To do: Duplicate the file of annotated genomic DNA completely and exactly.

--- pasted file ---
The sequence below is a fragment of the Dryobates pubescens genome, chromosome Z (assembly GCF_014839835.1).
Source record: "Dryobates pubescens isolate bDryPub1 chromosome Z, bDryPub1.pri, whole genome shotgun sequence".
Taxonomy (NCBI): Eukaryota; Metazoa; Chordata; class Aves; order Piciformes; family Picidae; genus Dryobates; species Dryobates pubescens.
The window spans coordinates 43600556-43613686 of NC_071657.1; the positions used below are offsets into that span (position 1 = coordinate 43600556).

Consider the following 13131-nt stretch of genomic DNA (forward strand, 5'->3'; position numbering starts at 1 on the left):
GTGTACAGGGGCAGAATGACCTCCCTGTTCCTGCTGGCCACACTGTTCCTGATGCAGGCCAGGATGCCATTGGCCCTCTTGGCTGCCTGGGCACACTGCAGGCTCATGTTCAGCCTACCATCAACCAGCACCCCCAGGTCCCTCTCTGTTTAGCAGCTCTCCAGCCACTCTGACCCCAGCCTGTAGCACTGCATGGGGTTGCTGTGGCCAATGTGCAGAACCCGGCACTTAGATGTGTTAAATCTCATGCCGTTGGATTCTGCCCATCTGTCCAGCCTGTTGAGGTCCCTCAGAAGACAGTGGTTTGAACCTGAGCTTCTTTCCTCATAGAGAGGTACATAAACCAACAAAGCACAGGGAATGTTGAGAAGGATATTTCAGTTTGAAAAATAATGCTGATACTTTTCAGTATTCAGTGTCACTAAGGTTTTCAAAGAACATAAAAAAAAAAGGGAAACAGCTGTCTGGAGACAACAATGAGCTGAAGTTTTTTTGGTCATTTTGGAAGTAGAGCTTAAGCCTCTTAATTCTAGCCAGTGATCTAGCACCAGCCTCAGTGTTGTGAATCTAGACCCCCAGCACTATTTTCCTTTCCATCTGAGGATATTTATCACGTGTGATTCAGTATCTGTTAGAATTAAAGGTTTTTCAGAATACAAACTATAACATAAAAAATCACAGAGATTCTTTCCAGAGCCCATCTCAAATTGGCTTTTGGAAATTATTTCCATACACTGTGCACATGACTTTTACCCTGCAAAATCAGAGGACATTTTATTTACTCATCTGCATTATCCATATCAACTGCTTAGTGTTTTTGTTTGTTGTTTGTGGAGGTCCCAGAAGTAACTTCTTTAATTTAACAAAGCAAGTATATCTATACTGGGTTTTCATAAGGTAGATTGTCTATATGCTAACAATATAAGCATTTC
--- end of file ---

The sequence below is a fragment of the Dryobates pubescens genome, chromosome Z (assembly GCF_014839835.1).
Source record: "Dryobates pubescens isolate bDryPub1 chromosome Z, bDryPub1.pri, whole genome shotgun sequence".
Taxonomy (NCBI): Eukaryota; Metazoa; Chordata; class Aves; order Piciformes; family Picidae; genus Dryobates; species Dryobates pubescens.
The window spans coordinates 43600556-43613686 of NC_071657.1; the positions used below are offsets into that span (position 1 = coordinate 43600556).

Consider the following 13131-nt stretch of genomic DNA (forward strand, 5'->3'; position numbering starts at 1 on the left):
GTGTACAGGGGCAGAATGACCTCCCTGTTCCTGCTGGCCACACTGTTCCTGATGCAGGCCAGGATGCCATTGGCCCTCTTGGCTGCCTGGGCACACTGCAGGCTCATGTTCAGCCTACCATCAACCAGCACCCCCAGGTCCCTCTCTGTTTAGCAGCTCTCCAGCCACTCTGACCCCAGCCTGTAGCACTGCATGGGGTTGCTGTGGCCAATGTGCAGAACCCGGCACTTAGATGTGTTAAATCTCATGCCGTTGGATTCTGCCCATCTGTCCAGCCTGTTGAGGTCCCTCAGAAGACAGTGGTTTGAACCTGAGCTTCTTTCCTCATAGAGAGGTACATAAACCAACAAAGCACAGGGAATGTTGAGAAGGATATTTCAGTTTGAAAAATAATGCTGATACTTTTCAGTATTCAGTGTCACTAAGGTTTTCAAAGAACATAAAAAAAAAAGGGAAACAGCTGTCTGGAGACAACAATGAGCTGAAGTTTTTTTGGTCATTTTGGAAGTAGAGCTTAAGCCTCTTAATTCTAGCCAGTGATCTAGCACCAGCCTCAGTGTTGTGAATCTAGACCCCCAGCACTATTTTCCTTTCCATCTGAGGATATTTATCACGTGTGATTCAGTATCTGTTAGAATTAAAGGTTTTTCAGAATACAAACTATAACATAAAAAATCACAGAGATTCTTTCCAGAGCCCATCTCAAATTGGCTTTTGGAAATTATTTCCATACACTGTGCACATGACTTTTACCCTGCAAAATCAGAGGACATTTTATTTACTCATCTGCATTATCCATATCAACTGCTTAGTGTTTTTGTTTGTTGTTTGTGGAGGTCCCAGAAGTAACTTCTTTAATTTAACAAAGCAAGTATATCTATACTGGGTTTTCATAAGGTAGATTGTCTATATGCTAACAATATAAGCATTTC